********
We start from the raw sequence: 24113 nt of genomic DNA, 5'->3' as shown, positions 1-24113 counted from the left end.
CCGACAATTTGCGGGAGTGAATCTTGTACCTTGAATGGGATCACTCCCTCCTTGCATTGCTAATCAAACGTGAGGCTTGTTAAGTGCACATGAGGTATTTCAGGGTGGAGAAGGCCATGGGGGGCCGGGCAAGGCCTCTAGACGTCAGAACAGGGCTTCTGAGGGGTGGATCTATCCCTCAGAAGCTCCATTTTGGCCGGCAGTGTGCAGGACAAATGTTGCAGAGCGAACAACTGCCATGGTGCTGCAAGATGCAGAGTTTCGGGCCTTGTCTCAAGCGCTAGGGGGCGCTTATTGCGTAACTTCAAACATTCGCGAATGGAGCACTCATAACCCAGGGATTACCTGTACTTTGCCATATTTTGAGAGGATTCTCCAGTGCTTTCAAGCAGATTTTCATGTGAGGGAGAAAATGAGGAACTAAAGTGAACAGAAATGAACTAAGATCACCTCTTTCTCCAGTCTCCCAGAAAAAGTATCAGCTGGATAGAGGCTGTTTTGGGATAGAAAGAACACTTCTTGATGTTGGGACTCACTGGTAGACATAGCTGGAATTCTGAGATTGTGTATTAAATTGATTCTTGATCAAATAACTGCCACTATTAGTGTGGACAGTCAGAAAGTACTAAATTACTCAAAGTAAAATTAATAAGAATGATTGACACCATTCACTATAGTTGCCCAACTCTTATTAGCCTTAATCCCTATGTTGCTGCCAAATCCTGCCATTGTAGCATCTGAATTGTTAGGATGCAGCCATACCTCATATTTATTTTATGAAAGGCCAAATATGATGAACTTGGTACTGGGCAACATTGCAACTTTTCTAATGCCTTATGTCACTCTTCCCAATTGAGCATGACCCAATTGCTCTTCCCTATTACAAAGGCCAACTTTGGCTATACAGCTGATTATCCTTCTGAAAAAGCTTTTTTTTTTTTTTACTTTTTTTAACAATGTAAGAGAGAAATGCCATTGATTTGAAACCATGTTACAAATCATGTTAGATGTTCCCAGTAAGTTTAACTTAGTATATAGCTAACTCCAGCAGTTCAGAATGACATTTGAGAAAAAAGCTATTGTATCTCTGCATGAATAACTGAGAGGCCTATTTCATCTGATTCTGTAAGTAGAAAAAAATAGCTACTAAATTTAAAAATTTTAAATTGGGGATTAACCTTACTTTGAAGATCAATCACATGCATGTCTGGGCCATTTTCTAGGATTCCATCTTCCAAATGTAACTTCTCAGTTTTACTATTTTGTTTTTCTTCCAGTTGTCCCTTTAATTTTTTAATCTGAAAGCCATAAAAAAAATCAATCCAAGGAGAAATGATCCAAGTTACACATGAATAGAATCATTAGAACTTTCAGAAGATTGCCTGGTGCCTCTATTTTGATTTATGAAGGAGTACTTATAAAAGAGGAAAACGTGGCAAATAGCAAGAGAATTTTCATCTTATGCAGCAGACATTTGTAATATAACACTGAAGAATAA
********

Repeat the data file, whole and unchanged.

We start from the raw sequence: 24113 nt of genomic DNA, 5'->3' as shown, positions 1-24113 counted from the left end.
CCGACAATTTGCGGGAGTGAATCTTGTACCTTGAATGGGATCACTCCCTCCTTGCATTGCTAATCAAACGTGAGGCTTGTTAAGTGCACATGAGGTATTTCAGGGTGGAGAAGGCCATGGGGGGCCGGGCAAGGCCTCTAGACGTCAGAACAGGGCTTCTGAGGGGTGGATCTATCCCTCAGAAGCTCCATTTTGGCCGGCAGTGTGCAGGACAAATGTTGCAGAGCGAACAACTGCCATGGTGCTGCAAGATGCAGAGTTTCGGGCCTTGTCTCAAGCGCTAGGGGGCGCTTATTGCGTAACTTCAAACATTCGCGAATGGAGCACTCATAACCCAGGGATTACCTGTACTTTGCCATATTTTGAGAGGATTCTCCAGTGCTTTCAAGCAGATTTTCATGTGAGGGAGAAAATGAGGAACTAAAGTGAACAGAAATGAACTAAGATCACCTCTTTCTCCAGTCTCCCAGAAAAAGTATCAGCTGGATAGAGGCTGTTTTGGGATAGAAAGAACACTTCTTGATGTTGGGACTCACTGGTAGACATAGCTGGAATTCTGAGATTGTGTATTAAATTGATTCTTGATCAAATAACTGCCACTATTAGTGTGGACAGTCAGAAAGTACTAAATTACTCAAAGTAAAATTAATAAGAATGATTGACACCATTCACTATAGTTGCCCAACTCTTATTAGCCTTAATCCCTATGTTGCTGCCAAATCCTGCCATTGTAGCATCTGAATTGTTAGGATGCAGCCATACCTCATATTTATTTTATGAAAGGCCAAATATGATGAACTTGGTACTGGGCAACATTGCAACTTTTCTAATGCCTTATGTCACTCTTCCCAATTGAGCATGACCCAATTGCTCTTCCCTATTACAAAGGCCAACTTTGGCTATACAGCTGATTATCCTTCTGAAAAAGCTTTTTTTTTTTTTTACTTTTTTTAACAATGTAAGAGAGAAATGCCATTGATTTGAAACCATGTTACAAATCATGTTAGATGTTCCCAGTAAGTTTAACTTAGTATATAGCTAACTCCAGCAGTTCAGAATGACATTTGAGAAAAAAGCTATTGTATCTCTGCATGAATAACTGAGAGGCCTATTTCATCTGATTCTGTAAGTAGAAAAAAATAGCTACTAAATTTAAAAATTTTAAATTGGGGATTAACCTTACTTTGAAGATCAATCACATGCATGTCTGGGCCATTTTCTAGGATTCCATCTTCCAAATGTAACTTCTCAGTTTTACTATTTTGTTTTTCTTCCAGTTGTCCCTTTAATTTTTTAATCTGAAAGCCATAAAAAAAATCAATCCAAGGAGAAATGATCCAAGTTACACATGAATAGAATCATTAGAACTTTCAGAAGATTGCCTGGTGCCTCTATTTTGATTTATGAAGGAGTACTTATAAAAGAGGAAAACGTGGCAAATAGCAAGAGAATTTTCATCTTATGCAGCAGACATTTGTAATATAACACTGAAGAATAA